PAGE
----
This is not to say that in both countries only examples of black–white division are present. We are aware that this is not true, and it would be unfair to state so, because there are many people in Poland who point to the importance of climate change, and the general attitude of the political establishment seems to be slowly but continuously changing. Nevertheless, with this paper we hope to stimulate a deeper discussion about climate contrarianism, its drivers, and different channels of spreading contrarian information, as well as to contribute to the campaign against contrarian claims.

Acknowledgments

This work was supported by the Polish-Norwegian Research Programme operated by the National Centre for Research and Development (NCBiR) under the Norwegian Financial Mechanism 2009-2014 (Norway Grants) in the frame of Project Contract POL-NOR/200799/90/2014 (to authors REB and ZWK) and by the Foundation of German Business (Stiftung der Deutschen Wirtschaft) (to author AC). This paper is based on an independent research resulting from the cooperation launched in the CHASE-PL project (Climate change impact assessment for selected sectors in Poland). We thank two anonymous reviewers for their valuable comments and suggestions. We also thank Michael Hickin for his proofreading and editing help. The authors declare no conflict of interest. This paper reflects the authors’ views and not necessarily those of the listed institutions.

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1

For a detailed description of a contrarian strategy pursued by an industry actor in the United States, see, e.g., Supran and Oreskes (2017).

2

Many of them had at this time a similar experience working for industry on spreading doubts about scientifically based evidence of ozone depletion or for the tobacco industry on refuting the argument that second-hand smoke causes cancer.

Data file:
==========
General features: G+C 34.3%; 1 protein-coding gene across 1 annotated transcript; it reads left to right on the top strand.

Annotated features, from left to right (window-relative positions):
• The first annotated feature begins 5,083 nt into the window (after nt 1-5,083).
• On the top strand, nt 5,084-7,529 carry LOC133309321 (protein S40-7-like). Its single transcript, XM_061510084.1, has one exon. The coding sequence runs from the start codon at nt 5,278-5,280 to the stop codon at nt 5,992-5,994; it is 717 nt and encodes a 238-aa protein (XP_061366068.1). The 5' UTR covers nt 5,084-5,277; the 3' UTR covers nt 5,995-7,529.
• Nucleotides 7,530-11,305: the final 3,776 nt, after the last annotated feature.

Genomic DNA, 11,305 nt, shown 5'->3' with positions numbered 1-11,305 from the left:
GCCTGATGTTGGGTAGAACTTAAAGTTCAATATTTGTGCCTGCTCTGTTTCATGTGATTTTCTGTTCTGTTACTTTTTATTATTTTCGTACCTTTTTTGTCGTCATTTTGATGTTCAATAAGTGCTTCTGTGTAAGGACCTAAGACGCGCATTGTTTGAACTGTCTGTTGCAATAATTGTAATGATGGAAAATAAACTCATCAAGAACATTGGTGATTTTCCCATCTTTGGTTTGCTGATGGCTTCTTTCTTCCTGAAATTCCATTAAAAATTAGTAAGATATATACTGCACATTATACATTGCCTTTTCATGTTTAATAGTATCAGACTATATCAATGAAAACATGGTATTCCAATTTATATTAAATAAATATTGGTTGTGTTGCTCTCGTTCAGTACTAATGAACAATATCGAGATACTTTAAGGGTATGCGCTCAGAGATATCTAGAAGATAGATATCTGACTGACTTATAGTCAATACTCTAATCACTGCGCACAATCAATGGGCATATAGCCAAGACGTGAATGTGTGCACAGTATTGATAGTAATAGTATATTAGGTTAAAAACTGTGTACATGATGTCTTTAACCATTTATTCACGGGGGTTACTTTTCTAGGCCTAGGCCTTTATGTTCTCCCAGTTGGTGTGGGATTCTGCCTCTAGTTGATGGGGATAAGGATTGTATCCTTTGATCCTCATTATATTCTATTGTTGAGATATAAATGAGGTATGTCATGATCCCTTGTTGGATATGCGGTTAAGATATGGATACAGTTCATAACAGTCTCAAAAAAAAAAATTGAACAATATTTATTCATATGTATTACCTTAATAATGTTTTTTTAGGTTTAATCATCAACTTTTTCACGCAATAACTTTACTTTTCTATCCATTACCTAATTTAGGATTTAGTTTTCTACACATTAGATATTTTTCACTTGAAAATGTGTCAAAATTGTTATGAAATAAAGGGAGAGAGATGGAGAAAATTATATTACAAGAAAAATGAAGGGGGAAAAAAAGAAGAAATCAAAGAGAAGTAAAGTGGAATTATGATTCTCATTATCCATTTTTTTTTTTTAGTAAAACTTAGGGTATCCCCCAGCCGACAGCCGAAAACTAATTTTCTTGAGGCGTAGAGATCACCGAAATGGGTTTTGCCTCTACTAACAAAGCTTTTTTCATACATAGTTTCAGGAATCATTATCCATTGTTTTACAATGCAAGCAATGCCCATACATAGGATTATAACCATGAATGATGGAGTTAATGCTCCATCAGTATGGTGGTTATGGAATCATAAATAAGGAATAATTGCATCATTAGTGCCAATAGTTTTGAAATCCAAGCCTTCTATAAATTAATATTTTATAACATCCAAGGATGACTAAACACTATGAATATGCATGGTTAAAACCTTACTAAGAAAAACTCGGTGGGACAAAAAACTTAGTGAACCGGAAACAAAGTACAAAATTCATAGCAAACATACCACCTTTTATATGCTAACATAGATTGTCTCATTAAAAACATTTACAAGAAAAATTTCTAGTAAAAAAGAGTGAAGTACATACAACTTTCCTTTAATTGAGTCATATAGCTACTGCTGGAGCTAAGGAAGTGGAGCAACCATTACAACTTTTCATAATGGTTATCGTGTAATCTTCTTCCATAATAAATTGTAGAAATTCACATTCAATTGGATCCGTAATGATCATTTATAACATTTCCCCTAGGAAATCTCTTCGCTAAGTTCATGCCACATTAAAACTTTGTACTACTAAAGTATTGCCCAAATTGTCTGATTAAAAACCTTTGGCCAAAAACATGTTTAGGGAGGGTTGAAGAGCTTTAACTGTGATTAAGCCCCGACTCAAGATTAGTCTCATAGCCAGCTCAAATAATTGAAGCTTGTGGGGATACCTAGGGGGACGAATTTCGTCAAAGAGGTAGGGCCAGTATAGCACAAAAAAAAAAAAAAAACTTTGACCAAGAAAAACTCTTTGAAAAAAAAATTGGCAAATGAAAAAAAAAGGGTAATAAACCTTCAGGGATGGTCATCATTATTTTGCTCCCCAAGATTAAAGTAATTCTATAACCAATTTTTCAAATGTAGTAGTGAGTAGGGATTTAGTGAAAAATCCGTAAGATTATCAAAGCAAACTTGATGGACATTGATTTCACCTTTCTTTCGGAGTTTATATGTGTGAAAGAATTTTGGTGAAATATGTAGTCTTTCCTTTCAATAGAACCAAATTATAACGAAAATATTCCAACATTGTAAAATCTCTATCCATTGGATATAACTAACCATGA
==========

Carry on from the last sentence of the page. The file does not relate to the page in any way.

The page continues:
3

In their paper, Benestad et al. (2016) analyzed 38 commonly cited contrarian papers and found substantial errors in all of them that put their conclusions into question. One common shortcoming for all of these papers was that they ignored previous work and information that did not fit their conclusion. Another explanation for erroneous results included insufficient model evaluation, leading to results that were not universally valid but rather are an artifact of a particular experimental setup. The examined contrarian papers also suffered from flaws that included false dichotomies, using inappropriate statistical methods (or even containing misunderstanding of basic statistical concepts), or basing conclusions on misconceived or incomplete physics.

4

The study also included France, Germany, and the United Kingdom.

5

Interview in Ministry of Energy, Warsaw, Poland, 25 October 2017.

6

The COP 24, in 2018, is going to be organized in Poland as well, this time in Katowice in Upper Silesia.

7

Interview with ClientEarth, Warsaw, 14 November 2017; interview with Greenpeace Poland, Warsaw, 16 November 2017; telephone interview with WWF Poland, 5 December 2017.

8

However, we do not intend to call for creation of negative feelings related to fear (see, e.g., Janković and Schultz 2017) or to selective science communication strategies that could evoke ethical concerns (Persson et al. 2015).